Tuesday, January 20, 2009

Frontiers Speakers Raise Spirits

When Mayor Sharon Robinson-Briggs said separation of church and state was “not the case” Monday, she wasn’t kidding. The Frontiers International 33rd Annual Dr. Martin Luther King Jr. breakfast had more preaching and testifying than just about any revival meeting.

Speakers Gloria Spence, Schools Superintendent Steve Gallon III and keynote speaker Kevin Powell had people raising their hands in witness as they made their points about the theme, “The Fierce Urgency of Now.” The miracle of the Hudson River plane landing, MLK’s 80th birthday anniversary and the juxtaposition of the civil rights leader’s holiday with the inauguration of the nation’s first black president had the people saying, “Amen.”

Powell recounted seeing both an unprecedented number of young people as well as long lines of seniors waiting to vote for Barack Obama, who ran for president on a “very simple message” of hope and change.

When Obama won the Nov. 4 presidential election, Powell said, “You would have thought the whole world was emancipated.”

The question is, Powell said, “What are we going to do now?”

Noting that two to four million people are expected to fill the Washington Mall, built like the White House by slaves, Powell said, “When he puts his hand on that Bible, you can feel the spirit.”

Although Obama “resonates with everybody,” Powell said the moment will have a special significance for blacks. King had a dream, he said, but to complete his goals, Powell said, “You must be awake to do this.”

Harking to the use of black males in slavery times as mere studs for producing more slaves, Powell traced a parallel in modern-day “baby makers.”

“Let’s have a higher standard for black men,” he said, so that black women would not have to raise children by themselves.

Powell said his own single mother had a dream for him and fought the Jersey City school system for his education. Now the author of nine books, he invoked the civil rights anthem “We Shall Overcome” and said, “Barack gave us the remix – Yes. We Can.”

Tracing King’s life, cut short by his assassination, Powell said, “Look what he did in 39 short years.” King, Obama and Jesus were all community organizers, Powell said before laying out some guidelines for action today.

“Commit your lives to giving back to someone,” he said.

Powell said King even 40 years ago saw a disturbing trend toward “mediocrity in black America,” noting a focus away from a people-oriented society to a “thing-oriented society,” now evident in computers, iPods and other consumer items.

“We need a plan,” he said, calling on people to change spiritually, politically, economically by leading simpler lives and by taking more care of their physical health and mental wellness.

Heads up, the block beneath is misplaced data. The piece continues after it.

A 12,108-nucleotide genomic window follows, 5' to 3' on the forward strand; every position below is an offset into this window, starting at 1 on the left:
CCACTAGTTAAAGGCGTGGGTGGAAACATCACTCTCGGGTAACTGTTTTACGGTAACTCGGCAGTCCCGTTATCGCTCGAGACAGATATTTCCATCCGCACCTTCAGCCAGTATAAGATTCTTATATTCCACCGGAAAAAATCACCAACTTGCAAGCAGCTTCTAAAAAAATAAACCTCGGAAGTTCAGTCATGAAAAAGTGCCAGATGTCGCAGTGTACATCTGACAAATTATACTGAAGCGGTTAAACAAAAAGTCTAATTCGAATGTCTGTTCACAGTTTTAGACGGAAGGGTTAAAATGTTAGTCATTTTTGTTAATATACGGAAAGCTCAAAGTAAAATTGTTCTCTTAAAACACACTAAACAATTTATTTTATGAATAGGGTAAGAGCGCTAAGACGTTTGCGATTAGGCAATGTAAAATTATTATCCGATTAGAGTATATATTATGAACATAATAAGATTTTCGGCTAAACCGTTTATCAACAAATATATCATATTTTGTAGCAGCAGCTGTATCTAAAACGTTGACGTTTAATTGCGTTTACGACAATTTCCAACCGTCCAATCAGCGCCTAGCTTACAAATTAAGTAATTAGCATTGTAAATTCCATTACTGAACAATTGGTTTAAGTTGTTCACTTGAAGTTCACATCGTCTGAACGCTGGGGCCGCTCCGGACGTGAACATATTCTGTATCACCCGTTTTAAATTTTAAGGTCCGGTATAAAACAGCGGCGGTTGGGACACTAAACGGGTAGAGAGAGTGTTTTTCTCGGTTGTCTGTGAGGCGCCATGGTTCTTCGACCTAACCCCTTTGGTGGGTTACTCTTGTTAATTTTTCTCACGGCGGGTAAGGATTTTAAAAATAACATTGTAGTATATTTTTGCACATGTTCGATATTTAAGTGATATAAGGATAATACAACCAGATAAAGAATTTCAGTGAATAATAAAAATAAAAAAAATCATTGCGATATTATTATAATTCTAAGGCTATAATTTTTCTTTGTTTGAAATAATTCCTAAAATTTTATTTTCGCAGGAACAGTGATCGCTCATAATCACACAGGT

Spence, whom the mayor called on to sing as she does at each mayoral visit to the senior center, roused the crowd with a fiery impromptu sermon and the song, “One Day at a Time.”

Gallon also stirred the audience as he pointed out King’s view on the purpose of education – to succeed in one’s personal life and to prepare one to contribute to society – and set forth his goals for the Plainfield district to improve education.

Another star speaker was Artemus Werts Jr., a Rutgers student who talked about the great legacy of African civilizations that he said has been almost forgotten. Werts attributed fierce early slave rebellions to the people’s memory of their heritage, but said those born into slavery lost that fire. The way out of subservience then became education, he said.

The event also included community service and scholarship awards. Frontiers International is a service club. Oliver Pinkard, president of the Plainfield Area Club, urged all in attendance to educate themselves on the global fiscal crisis that has pushed the foreclosure rate up 81 percent over 2007 and caused widespread unemployment.

“There are high hopes for Barack Obama,” Pinkard said, “but he’s going to have his hands full.”

--Bernice Paglia


Anonymous Anonymous said...

The event was fantastic. Congratulations to the Frontiers for their longstanding work in Plainfield. The Mayor calling upon Ms. Spence to speak and sing was inappropriate since it was NOT her event. The exploitation of this lady must cease. Besides, Ms. Spence is a nice lady but not such a great singer. Nice with no production or talent reminds me of the Mayor.

9:19 AM  
Anonymous PM said...

This blog has been particularly good lately - strong writing, great topics and beautiful photos. The 1/18 piece was excellent. Keep up the great work!

2:20 PM  

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